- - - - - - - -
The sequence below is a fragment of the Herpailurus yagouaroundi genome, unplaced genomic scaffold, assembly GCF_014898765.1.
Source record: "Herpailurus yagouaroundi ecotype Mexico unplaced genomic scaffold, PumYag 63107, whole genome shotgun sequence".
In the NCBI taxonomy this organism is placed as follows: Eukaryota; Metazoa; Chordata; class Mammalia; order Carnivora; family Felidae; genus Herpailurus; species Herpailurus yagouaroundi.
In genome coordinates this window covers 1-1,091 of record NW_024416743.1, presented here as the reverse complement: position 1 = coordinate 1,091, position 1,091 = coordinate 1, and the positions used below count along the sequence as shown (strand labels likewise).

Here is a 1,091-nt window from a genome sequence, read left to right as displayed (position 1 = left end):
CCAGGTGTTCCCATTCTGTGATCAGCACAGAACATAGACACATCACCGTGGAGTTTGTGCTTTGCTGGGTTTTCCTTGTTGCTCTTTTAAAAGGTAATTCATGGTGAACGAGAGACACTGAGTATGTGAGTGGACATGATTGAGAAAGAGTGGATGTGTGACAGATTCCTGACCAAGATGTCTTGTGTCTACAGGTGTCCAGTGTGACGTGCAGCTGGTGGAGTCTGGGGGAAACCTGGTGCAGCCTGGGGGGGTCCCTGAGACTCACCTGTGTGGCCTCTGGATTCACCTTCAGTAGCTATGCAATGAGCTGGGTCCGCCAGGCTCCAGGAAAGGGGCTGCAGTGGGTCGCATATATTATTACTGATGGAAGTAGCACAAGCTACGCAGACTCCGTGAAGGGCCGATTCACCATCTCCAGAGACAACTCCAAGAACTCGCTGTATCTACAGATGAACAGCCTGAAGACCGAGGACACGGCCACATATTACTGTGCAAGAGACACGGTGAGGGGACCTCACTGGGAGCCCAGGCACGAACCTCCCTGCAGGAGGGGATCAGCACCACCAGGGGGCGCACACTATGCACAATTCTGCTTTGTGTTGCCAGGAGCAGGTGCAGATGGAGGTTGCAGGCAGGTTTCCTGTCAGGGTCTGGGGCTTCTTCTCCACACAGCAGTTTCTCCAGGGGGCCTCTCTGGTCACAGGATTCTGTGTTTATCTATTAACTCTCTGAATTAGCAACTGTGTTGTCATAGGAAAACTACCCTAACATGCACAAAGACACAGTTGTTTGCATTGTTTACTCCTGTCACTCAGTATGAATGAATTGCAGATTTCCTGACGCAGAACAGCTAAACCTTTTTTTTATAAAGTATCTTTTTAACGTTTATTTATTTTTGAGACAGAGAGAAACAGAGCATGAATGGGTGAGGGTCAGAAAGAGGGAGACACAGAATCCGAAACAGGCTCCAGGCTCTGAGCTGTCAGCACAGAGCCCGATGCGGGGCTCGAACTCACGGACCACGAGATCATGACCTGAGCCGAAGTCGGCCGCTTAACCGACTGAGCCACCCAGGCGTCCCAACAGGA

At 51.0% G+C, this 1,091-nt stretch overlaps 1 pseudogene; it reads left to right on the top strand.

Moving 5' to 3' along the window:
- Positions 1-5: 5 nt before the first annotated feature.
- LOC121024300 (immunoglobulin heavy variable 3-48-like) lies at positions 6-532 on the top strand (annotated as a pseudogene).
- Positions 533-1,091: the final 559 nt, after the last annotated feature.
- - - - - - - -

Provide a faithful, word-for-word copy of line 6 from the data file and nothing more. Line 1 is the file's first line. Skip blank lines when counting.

CCAGGTGTTCCCATTCTGTGATCAGCACAGAACATAGACACATCACCGTGGAGTTTGTGCTTTGCTGGGTTTTCCTTGTTGCTCTTTTAAAAGGTAATTCATGGTGAACGAGAGACACTGAGTATGTGAGTGGACATGATTGAGAAAGAGTGGATGTGTGACAGATTCCTGACCAAGATGTCTTGTGTCTACAGGTGTCCAGTGTGACGTGCAGCTGGTGGAGTCTGGGGGAAACCTGGTGCAGCCTGGGGGGGTCCCTGAGACTCACCTGTGTGGCCTCTGGATTCACCTTCAGTAGCTATGCAATGAGCTGGGTCCGCCAGGCTCCAGGAAAGGGGCTGCAGTGGGTCGCATATATTATTACTGATGGAAGTAGCACAAGCTACGCAGACTCCGTGAAGGGCCGATTCACCATCTCCAGAGACAACTCCAAGAACTCGCTGTATCTACAGATGAACAGCCTGAAGACCGAGGACACGGCCACATATTACTGTGCAAGAGACACGGTGAGGGGACCTCACTGGGAGCCCAGGCACGAACCTCCCTGCAGGAGGGGATCAGCACCACCAGGGGGCGCACACTATGCACAATTCTGCTTTGTGTTGCCAGGAGCAGGTGCAGATGGAGGTTGCAGGCAGGTTTCCTGTCAGGGTCTGGGGCTTCTTCTCCACACAGCAGTTTCTCCAGGGGGCCTCTCTGGTCACAGGATTCTGTGTTTATCTATTAACTCTCTGAATTAGCAACTGTGTTGTCATAGGAAAACTACCCTAACATGCACAAAGACACAGTTGTTTGCATTGTTTACTCCTGTCACTCAGTATGAATGAATTGCAGATTTCCTGACGCAGAACAGCTAAACCTTTTTTTTATAAAGTATCTTTTTAACGTTTATTTATTTTTGAGACAGAGAGAAACAGAGCATGAATGGGTGAGGGTCAGAAAGAGGGAGACACAGAATCCGAAACAGGCTCCAGGCTCTGAGCTGTCAGCACAGAGCCCGATGCGGGGCTCGAACTCACGGACCACGAGATCATGACCTGAGCCGAAGTCGGCCGCTTAACCGACTGAGCCACCCAGGCGTCCCAACAGGA